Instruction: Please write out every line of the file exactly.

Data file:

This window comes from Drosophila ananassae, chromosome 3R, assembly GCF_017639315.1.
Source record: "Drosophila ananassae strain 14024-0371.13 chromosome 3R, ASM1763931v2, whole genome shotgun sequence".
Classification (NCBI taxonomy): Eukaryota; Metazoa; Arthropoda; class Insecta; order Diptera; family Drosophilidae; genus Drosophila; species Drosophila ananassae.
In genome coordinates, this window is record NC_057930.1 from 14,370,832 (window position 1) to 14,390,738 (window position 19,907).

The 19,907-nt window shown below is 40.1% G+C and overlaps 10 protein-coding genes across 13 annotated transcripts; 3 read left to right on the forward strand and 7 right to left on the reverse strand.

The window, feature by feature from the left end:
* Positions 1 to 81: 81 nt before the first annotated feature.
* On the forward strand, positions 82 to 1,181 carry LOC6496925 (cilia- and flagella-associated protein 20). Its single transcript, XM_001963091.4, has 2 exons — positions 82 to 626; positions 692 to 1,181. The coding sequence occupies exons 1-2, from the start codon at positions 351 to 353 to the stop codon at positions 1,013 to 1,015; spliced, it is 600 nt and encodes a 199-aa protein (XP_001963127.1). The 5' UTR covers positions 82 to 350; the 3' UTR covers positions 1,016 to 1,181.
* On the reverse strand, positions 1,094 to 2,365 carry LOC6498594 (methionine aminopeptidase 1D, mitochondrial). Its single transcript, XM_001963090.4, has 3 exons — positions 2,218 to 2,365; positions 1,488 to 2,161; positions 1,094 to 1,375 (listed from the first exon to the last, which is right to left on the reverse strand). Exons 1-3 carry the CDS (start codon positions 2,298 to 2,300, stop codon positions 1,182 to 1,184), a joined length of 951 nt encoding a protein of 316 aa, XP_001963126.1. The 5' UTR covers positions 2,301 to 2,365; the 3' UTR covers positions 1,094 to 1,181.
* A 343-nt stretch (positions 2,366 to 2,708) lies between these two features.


This window comes from Drosophila ananassae, chromosome 3R, assembly GCF_017639315.1.
Source record: "Drosophila ananassae strain 14024-0371.13 chromosome 3R, ASM1763931v2, whole genome shotgun sequence".
Classification (NCBI taxonomy): Eukaryota; Metazoa; Arthropoda; class Insecta; order Diptera; family Drosophilidae; genus Drosophila; species Drosophila ananassae.
In genome coordinates, this window is record NC_057930.1 from 14,370,832 (window position 1) to 14,390,738 (window position 19,907).

The 19,907-nt window shown below is 40.1% G+C and overlaps 10 protein-coding genes across 13 annotated transcripts; 3 read left to right on the forward strand and 7 right to left on the reverse strand.

The window, feature by feature from the left end:
* Positions 1 to 81: 81 nt before the first annotated feature.
* On the forward strand, positions 82 to 1,181 carry LOC6496925 (cilia- and flagella-associated protein 20). Its single transcript, XM_001963091.4, has 2 exons — positions 82 to 626; positions 692 to 1,181. The coding sequence occupies exons 1-2, from the start codon at positions 351 to 353 to the stop codon at positions 1,013 to 1,015; spliced, it is 600 nt and encodes a 199-aa protein (XP_001963127.1). The 5' UTR covers positions 82 to 350; the 3' UTR covers positions 1,016 to 1,181.
* On the reverse strand, positions 1,094 to 2,365 carry LOC6498594 (methionine aminopeptidase 1D, mitochondrial). Its single transcript, XM_001963090.4, has 3 exons — positions 2,218 to 2,365; positions 1,488 to 2,161; positions 1,094 to 1,375 (listed from the first exon to the last, which is right to left on the reverse strand). Exons 1-3 carry the CDS (start codon positions 2,298 to 2,300, stop codon positions 1,182 to 1,184), a joined length of 951 nt encoding a protein of 316 aa, XP_001963126.1. The 5' UTR covers positions 2,301 to 2,365; the 3' UTR covers positions 1,094 to 1,181.
* A 343-nt stretch (positions 2,366 to 2,708) lies between these two features.